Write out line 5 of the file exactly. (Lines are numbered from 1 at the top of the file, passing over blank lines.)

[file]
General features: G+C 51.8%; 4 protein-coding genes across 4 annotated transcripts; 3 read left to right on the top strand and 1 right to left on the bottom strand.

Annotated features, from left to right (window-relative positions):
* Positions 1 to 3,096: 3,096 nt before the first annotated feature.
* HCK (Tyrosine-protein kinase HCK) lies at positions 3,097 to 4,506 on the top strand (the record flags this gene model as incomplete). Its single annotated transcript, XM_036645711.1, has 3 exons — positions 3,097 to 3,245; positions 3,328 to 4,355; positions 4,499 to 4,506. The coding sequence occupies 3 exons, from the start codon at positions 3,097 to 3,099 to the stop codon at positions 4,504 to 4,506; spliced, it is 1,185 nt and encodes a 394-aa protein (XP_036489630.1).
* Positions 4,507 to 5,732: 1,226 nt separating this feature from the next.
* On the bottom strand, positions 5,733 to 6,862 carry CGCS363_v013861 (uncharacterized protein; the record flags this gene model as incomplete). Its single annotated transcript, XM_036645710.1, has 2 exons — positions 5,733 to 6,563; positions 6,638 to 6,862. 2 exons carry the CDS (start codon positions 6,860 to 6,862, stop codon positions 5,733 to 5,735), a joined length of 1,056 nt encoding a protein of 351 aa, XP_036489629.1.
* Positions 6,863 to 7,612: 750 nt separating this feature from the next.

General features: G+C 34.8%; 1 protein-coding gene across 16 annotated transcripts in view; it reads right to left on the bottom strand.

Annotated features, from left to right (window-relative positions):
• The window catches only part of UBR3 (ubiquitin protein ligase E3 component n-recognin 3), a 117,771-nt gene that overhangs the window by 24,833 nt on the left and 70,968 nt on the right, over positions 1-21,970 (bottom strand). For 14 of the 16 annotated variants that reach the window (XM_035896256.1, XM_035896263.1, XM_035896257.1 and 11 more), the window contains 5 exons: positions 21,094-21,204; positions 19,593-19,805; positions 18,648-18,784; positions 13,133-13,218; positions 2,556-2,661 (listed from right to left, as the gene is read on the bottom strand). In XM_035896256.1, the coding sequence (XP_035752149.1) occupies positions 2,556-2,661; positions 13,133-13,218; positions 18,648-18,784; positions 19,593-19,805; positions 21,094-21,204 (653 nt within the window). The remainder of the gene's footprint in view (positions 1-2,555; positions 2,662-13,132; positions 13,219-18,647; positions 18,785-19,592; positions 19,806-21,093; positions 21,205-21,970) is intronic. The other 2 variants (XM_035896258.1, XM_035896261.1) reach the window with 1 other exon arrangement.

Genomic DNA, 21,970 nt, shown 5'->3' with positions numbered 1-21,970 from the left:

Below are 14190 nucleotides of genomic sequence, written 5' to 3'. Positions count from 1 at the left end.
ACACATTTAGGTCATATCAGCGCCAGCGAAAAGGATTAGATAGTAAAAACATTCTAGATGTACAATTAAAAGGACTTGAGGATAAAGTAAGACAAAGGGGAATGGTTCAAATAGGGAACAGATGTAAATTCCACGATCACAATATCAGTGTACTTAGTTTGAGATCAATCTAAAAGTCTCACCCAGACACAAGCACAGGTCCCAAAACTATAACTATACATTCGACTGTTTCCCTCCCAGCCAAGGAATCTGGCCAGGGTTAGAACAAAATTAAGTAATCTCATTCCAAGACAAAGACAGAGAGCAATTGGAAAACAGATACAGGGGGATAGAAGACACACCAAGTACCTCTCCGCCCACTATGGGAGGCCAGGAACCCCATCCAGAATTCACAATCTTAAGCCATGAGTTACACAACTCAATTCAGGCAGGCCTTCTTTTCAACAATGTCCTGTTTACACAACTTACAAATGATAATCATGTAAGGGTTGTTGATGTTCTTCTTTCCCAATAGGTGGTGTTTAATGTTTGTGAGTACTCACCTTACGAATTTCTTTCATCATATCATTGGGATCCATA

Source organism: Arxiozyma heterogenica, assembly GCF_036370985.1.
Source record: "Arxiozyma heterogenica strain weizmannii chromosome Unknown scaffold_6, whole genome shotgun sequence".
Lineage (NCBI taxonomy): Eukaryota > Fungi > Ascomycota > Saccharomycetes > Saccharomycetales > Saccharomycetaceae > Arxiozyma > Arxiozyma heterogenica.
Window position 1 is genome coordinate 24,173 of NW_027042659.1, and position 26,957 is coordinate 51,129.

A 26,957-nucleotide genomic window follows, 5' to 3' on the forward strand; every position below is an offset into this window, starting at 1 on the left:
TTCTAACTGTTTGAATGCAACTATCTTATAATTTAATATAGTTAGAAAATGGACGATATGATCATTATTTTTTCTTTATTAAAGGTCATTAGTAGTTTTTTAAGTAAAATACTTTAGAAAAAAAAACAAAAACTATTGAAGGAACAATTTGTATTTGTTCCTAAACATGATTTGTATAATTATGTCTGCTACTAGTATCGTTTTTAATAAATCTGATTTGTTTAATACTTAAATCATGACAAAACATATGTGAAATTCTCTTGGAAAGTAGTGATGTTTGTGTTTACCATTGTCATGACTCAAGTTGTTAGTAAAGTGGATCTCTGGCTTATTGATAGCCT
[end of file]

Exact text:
* Positions 4,507 to 5,732: 1,226 nt separating this feature from the next.